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Molecular mimicry as a possible pathogenetic mechanism in primary biliary cirrhosis.

Butler, Patricia Helena Gerardine; (1996) Molecular mimicry as a possible pathogenetic mechanism in primary biliary cirrhosis. Doctoral thesis (Ph.D.), University College London. Green open access

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Data are presented to support the hypothesis that a bacterial component, through the presence of cross-reactive epitopes on M2, the highly conserved primary biliary cirrhosis (PBC) mitochondrial autoantigen, and its bacterial counterparts, may be responsible for initiating an autoimmune response in PBC through "molecular mimicry". Urinary tract infection (UTI) was more common in PBC patients than in other chronic liver disease (CLD) controls. Significant low titre anti-mitochondrial antibodies (AMA) were detected in females with a history of recurrent UTI but with no evidence of liver disease when compared to other CLD patients and normal controls. Furthermore, bacterial rough mutants were detected in the infected urine of PBC and "normal" women with UTI but not in CLD patients, despite being present in the faeces of all three groups. These findings suggest that AMA induction may be specific to UTI. Cross-reactivity was demonstrated between the M2 antigens using crude bovine mitochondrial preparations, affinity purified antibodies and western blotting (WB). Use of purified M2 antigens showed that cross-reactivity was dependent on antigen load. In addition, cross-reactivity was demonstrated between PBC sera and a range of microorganisms. Reactivity on WB was with two antigenic bands with molecular weights equivalent to two of the M2 antigenic bands. Conversely, anti-bacterial antibodies cross-reacted with the equivalent M2 antigens. The M2 autoantigen was further characterized on human cultured biliary epithelial cells (BEC). No notable cross-reactivity was demonstrated between the M2 autoantigens, only two of which were reactive with eluted PBC autoantibodies. Normal and diseased BEC were equally reactive. A database search revealed a motif in the immunodominant region of the E2 molecule of M2 with strong sequence homologies to a region of HLA DR? normally presented by other MHC class II antigens. This HLA DR? peptide was also found to resemble other protein sequences known to be associated with autoimmune disease. How these sequence similarities might initiate an autoimmune process in PBC is discussed.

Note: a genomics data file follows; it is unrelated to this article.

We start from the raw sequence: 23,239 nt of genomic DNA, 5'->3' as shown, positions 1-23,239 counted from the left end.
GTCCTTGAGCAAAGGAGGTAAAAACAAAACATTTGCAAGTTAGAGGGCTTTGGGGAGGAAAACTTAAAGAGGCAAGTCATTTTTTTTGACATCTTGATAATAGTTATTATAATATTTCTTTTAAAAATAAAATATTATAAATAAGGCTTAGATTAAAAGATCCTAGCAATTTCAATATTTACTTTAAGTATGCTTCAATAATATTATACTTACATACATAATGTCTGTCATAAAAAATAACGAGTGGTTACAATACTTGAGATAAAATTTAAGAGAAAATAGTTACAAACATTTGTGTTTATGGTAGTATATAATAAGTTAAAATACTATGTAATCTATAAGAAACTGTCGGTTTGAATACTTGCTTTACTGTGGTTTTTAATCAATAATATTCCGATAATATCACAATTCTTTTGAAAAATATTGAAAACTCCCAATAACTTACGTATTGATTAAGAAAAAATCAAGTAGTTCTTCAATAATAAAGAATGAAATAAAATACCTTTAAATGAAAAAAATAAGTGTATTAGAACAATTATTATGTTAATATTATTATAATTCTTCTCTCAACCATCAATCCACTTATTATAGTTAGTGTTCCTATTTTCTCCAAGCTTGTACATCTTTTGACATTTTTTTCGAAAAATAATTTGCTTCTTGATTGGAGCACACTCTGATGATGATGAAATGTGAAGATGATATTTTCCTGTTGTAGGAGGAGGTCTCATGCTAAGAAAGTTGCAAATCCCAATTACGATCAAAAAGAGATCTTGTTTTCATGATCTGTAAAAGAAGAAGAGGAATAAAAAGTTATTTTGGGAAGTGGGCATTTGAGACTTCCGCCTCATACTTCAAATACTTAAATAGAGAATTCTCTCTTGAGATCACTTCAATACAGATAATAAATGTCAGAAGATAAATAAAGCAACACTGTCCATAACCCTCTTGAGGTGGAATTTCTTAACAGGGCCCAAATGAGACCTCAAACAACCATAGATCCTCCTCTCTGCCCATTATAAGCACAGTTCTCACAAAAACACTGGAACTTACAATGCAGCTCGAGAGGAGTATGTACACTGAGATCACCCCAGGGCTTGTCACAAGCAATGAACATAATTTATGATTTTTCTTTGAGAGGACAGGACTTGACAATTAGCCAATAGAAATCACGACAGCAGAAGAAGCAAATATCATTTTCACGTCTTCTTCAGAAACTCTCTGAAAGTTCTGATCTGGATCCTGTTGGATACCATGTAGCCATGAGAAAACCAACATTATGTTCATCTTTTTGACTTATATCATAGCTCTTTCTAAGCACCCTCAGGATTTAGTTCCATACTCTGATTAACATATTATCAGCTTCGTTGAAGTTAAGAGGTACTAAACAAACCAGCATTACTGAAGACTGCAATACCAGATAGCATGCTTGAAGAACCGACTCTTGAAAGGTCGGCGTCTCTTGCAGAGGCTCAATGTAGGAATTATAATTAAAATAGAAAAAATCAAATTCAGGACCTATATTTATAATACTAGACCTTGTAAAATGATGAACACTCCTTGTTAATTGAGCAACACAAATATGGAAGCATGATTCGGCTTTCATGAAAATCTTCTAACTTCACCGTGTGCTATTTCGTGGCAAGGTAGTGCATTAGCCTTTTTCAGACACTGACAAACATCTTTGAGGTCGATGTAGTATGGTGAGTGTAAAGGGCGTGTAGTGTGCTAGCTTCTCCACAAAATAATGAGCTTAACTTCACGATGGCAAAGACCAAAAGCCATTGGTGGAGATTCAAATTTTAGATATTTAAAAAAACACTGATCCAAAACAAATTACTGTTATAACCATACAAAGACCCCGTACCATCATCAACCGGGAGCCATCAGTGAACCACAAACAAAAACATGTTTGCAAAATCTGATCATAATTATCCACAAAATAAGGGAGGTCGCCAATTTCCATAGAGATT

Type: Thesis (Doctoral)
Qualification: Ph.D.
Title: Molecular mimicry as a possible pathogenetic mechanism in primary biliary cirrhosis.
Open access status: An open access version is available from UCL Discovery
Language: English
Additional information: Thesis digitised by ProQuest
URI: https://discovery.ucl.ac.uk/id/eprint/10102268
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